Father Melancholy’s Daughter by Gail Godwin

I found Father Melancholy’s Daughter a compelling but challenging read, partly because of the protagonist’s ability to get under your skin.

Father Melancholy is Margaret’s father, the Rector of St Cuthbert’s in a small town in Virginia. The novel follows Margaret’s attempts to formulate herself through an understanding of her parents that circles most intently around the period of her mother’s departure. Her father suffers from periods of depression that he calls going behind the black curtain – hence the nickname Father Melancholy – and her mother, much younger than her father, vivacious, energetic, suffers under his failure to be the perfect religious hero she had imagined.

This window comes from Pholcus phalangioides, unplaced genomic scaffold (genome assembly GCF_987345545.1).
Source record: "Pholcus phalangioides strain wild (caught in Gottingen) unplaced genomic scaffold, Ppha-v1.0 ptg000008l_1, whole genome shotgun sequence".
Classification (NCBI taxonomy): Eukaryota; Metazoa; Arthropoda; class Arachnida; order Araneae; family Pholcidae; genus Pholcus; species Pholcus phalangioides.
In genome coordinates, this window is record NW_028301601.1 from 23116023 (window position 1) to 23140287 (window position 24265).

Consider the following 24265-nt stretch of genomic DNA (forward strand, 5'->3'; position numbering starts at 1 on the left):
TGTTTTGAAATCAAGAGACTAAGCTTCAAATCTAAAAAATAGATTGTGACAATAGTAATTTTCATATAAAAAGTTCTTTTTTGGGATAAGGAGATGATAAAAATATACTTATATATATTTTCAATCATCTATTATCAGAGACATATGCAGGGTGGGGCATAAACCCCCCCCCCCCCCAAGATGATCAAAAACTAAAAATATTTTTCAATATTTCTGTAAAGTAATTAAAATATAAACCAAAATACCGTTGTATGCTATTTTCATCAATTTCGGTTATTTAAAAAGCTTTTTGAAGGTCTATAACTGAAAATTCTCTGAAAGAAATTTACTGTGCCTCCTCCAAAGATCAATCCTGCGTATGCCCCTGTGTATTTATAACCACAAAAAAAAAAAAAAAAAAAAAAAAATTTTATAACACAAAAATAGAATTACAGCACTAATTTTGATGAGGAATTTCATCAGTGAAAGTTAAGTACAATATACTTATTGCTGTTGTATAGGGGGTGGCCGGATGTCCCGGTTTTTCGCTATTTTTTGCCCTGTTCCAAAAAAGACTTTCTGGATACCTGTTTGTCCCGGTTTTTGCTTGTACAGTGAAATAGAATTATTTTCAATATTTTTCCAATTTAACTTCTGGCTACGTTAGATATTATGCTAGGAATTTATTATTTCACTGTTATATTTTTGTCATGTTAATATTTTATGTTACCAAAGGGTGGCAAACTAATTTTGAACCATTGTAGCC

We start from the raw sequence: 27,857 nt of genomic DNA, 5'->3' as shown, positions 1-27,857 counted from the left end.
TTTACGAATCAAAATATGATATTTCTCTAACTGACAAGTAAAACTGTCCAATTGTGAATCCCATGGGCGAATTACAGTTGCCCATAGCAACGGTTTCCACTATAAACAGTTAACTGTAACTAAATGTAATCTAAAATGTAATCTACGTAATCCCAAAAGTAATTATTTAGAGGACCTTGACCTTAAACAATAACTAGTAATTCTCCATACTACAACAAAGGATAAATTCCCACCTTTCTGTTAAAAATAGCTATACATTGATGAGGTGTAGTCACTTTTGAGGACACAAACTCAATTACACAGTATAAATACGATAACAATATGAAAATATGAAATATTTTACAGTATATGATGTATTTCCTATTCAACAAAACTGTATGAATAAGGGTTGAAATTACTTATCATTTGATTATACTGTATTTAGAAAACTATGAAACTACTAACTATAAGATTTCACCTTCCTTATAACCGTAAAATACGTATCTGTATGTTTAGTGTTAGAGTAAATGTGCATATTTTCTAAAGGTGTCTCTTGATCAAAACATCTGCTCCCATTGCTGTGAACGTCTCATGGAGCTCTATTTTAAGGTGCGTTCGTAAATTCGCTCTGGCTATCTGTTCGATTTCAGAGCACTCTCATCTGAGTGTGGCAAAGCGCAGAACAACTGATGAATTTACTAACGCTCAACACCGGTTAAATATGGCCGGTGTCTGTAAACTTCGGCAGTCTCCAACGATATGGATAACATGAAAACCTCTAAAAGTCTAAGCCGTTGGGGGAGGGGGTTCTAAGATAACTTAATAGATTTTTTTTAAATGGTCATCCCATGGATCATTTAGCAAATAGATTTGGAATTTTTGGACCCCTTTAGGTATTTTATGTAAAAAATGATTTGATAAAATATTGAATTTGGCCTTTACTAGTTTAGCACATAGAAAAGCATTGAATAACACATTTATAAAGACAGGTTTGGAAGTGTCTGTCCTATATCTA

After the death of her mother, Margaret becomes the helpmeet for her father, nourishing him through his periods of depression. Margaret allows her own needs to subjugate to her father’s and to others as well. Her need to fulfil obligations and to behave appropriately is behaviour that being a Rector’s daughter has encouraged, but it is also something that is innate within her. She lives through other people as much as she lives for herself and the book is really about her journey into selfhood, into a recognition that she needs to find her own story, her own path through life that embraces her proclivities. As a reader, I sometimes wanted to encourage her to find this path faster, to embrace some carefree youth and there are moments when it feels as if she is going to make similar mistakes to her parents. This makes the book uncomfortable to read, but for all the right reasons: Margaret feels very real.